The number of flight departure delays and cancellations at UK airports rose by 72% since 2015, a new study claims.

Last year saw the biggest increase of 33% in flights cancelled or delayed over three hours compared to 2017, when only 1.31% of flights were affected, according to flight delay compensation law firm Bott and Co.

Cabin crew strikes, re-occurring drone chaos, tightly packed flight schedules and uncertainty over the looming Brexit fiasco, which has continued into 2019, have been blamed.

The results come from research carried out by going through the firm’s unique flight data from a number of sources and looking at European airlines operating at least 3,000 flights a year, a spokeswoman said.

The data saw Virgin Atlantic as the only European airline to have fewer delays and cancellations in 2018 than in 2015 with a 3% reduction.

Norwegian Air stood out as having the biggest upsurge, followed by Spanish low-cost airline Vueling and Air France with 536%.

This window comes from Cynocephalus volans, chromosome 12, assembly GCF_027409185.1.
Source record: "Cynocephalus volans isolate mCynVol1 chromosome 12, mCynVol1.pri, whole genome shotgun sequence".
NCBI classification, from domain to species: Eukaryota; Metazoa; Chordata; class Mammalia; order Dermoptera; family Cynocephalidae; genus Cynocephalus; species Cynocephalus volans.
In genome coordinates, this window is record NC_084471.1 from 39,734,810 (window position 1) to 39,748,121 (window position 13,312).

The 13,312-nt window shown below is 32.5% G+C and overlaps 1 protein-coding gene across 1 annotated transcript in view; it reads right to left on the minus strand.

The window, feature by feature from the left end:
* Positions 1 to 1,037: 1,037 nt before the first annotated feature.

Now defunct Flybmi, Tui Airways, Jet2 and easyJet all had a doubling in delays and cancellations over the four years, according to the figures.

The law firm’s flight delay compensation solicitor Coby Benson said: “Some of Europe’s major airlines are simply not doing all that they can to minimise delays.

“While some events are outside of the airlines’ control, there are many instances of flights being disrupted by factors within their control.

“Managing disgruntled staff, that lead cabin crew strikes and cramped schedule times that result in passengers being faced with chaos at airports, are just a few examples.”